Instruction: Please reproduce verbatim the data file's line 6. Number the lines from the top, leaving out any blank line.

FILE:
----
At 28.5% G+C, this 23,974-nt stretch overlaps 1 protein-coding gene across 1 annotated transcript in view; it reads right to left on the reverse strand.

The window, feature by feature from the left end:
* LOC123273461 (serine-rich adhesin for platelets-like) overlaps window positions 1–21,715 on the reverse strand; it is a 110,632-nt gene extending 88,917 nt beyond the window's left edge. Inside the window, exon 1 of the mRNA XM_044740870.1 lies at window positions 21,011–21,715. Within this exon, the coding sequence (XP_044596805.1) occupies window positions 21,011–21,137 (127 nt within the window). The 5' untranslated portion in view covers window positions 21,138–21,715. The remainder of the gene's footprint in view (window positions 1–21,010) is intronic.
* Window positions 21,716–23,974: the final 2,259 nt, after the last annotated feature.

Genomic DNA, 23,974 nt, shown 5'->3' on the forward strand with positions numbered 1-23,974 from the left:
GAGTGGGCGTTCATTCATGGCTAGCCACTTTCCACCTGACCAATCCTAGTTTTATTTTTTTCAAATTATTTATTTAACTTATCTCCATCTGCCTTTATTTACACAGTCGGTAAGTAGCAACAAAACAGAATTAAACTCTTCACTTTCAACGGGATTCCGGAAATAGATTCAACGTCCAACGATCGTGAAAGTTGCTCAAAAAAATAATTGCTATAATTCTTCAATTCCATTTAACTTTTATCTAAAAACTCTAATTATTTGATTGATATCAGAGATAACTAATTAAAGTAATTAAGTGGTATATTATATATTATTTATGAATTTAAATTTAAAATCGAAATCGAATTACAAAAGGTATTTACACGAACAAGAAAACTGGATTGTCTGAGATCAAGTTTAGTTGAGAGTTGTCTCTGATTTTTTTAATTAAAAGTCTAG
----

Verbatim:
GAGTGGGCGTTCATTCATGGCTAGCCACTTTCCACCTGACCAATCCTAGTTTTATTTTTTTCAAATTATTTATTTAACTTATCTCCATCTGCCTTTATTTACACAGTCGGTAAGTAGCAACAAAACAGAATTAAACTCTTCACTTTCAACGGGATTCCGGAAATAGATTCAACGTCCAACGATCGTGAAAGTTGCTCAAAAAAATAATTGCTATAATTCTTCAATTCCATTTAACTTTTATCTAAAAACTCTAATTATTTGATTGATATCAGAGATAACTAATTAAAGTAATTAAGTGGTATATTATATATTATTTATGAATTTAAATTTAAAATCGAAATCGAATTACAAAAGGTATTTACACGAACAAGAAAACTGGATTGTCTGAGATCAAGTTTAGTTGAGAGTTGTCTCTGATTTTTTTAATTAAAAGTCTAG